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| Hedvika Gibbs

How Can Education Providers in Australia be Successful with Simplified Student Visa Framework?

The impact of policy and political changes on the student visa regime

With the simplified Student Visa framework introduced in Australia from mid 2016, there has now been 18 months to assess whether the anticipated benefits – a targeted approach to immigration integrity and reduced red tape - have eventuated.  Statistics published by the (former) Department of Immigration and Border Protection indicate that both processing times and approval rates have remained largely stable, with marginal changes in individual markets.  So based on published processing times alone, it seems that the new policy has not delivered the anticipated benefits to reputable institutions.

More recently, the machine of government changes resulting in the creation of the Department of Home Affairs, which has responsibility for, amongst other things, student visas, have been viewed with some apprehension by the international education peak body, the International Education Association of Australia (IEAA). According to recent media reports, the IEAA Chief Executive, Phil Honeywood, feels that the jury’s still out on the extent to which the expected cultural change will make the new department conducive to student visa support, noting that application levels remain at the same levels as before the merge into the law enforcement portfolio. The question appears to be whether the people in the key decision making roles will have had opportunity to gain sufficient exposure to the nuances of supporting the international education sector, and in particular whether there is an ability to transition away from the level of scrutiny that may be applied to other types of visa products.

The onus is on education providers

As an immigration practitioner with background in student visa policy, my view is that the Department should be able to appropriately scale its scrutiny based on the individual provider’s risk rating. This is a mechanism that enables the Department to place higher evidentiary requirements on providers who, statistically, exhibit poor compliance outcomes, such as offshore visa refusals for fraud based and other integrity reasons, as well as student visa holders in Australia failing to comply with their visa conditions or overstaying their visas.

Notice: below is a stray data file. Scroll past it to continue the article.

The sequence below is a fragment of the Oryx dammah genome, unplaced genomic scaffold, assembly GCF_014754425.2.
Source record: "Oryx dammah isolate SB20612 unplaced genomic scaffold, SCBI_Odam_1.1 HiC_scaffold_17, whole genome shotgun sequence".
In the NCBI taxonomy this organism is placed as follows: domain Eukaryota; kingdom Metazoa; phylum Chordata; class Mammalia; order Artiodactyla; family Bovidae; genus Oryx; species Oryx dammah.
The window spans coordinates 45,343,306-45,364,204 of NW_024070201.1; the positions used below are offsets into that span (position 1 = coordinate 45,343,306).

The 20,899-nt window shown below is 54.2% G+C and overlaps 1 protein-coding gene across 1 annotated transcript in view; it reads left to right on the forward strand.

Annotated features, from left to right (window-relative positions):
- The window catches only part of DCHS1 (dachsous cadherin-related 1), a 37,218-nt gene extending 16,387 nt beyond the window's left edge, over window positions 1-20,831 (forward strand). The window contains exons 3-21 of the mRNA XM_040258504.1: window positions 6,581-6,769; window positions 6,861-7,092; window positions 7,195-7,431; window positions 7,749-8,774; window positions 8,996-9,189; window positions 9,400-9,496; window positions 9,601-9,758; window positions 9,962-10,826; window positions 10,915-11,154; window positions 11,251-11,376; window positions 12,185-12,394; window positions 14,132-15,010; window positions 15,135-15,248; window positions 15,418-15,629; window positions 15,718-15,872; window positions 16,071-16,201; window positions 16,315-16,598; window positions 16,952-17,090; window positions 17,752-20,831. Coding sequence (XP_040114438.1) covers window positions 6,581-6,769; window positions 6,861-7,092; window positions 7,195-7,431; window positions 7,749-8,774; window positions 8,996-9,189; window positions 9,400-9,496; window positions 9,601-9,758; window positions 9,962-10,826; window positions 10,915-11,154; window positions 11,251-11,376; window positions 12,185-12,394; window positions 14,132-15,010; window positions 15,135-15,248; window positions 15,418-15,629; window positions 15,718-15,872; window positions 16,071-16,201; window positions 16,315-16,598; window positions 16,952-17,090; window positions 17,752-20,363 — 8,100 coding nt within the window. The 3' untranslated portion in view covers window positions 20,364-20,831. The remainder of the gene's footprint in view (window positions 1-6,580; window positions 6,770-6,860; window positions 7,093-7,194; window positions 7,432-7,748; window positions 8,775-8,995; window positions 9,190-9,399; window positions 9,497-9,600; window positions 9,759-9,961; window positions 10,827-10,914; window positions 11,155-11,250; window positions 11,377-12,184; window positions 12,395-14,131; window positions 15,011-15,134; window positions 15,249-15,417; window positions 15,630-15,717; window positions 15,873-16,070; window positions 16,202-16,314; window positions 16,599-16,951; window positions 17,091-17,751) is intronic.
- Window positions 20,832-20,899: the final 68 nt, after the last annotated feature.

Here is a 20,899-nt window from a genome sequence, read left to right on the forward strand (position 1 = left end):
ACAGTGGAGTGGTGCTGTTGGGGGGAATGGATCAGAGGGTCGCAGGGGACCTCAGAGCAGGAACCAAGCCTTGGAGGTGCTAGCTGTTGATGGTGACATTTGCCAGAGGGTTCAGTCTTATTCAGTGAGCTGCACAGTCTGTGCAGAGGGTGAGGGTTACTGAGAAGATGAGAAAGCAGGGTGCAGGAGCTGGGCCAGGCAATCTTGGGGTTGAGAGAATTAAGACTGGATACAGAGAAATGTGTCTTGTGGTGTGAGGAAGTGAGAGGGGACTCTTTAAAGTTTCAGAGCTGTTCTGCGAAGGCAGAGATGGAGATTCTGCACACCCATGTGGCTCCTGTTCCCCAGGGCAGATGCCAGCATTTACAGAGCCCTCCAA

Risk ratings are reviewed bi-annually with providers by now reviewing their March assessments. An increased risk rating will mean that future student visa applicants have a higher threshold to meet before their visas can be granted. Inversely, providers with good outcomes (low risk rating) should benefit from student visa applications being approved more quickly and with less onerous requirements.  Consequently, there is a correlated need for providers to partner with reliable and appropriately trained student agents who can help them screen applicants and advise them on the requirements, because the onus is squarely on education providers to ensure they closely scrutinize the candidates for their programs, and to some extent pre-assess whether they are likely to meet all the visa criteria before they are put forward for consideration by the Department. This is not always an easy job for providers whose business, after all, is education, not immigration.

How can education providers remain compliant and grow their oversea enrollment?

The last financial year has seen modest increases in student numbers nationally, with Western Australia the outlier, at a twelve percent drop.  At the same time, I feel optimistic that Australian education providers may have an unprecedented opportunity to benefit from the expected down-turn in international student enrolments in the US, resulting from the revised immigration policies there.  They just need to be in a strong position to be able to seize this opportunity.  To enable this, it is important for education providers to involve their immigration counsel in broader compliance and audit strategy planning and program management.

To find out how you can grow your overseas student numbers while remaining compliant with immigration regulations, please contact Hedvika at +61 8 9436 0315 or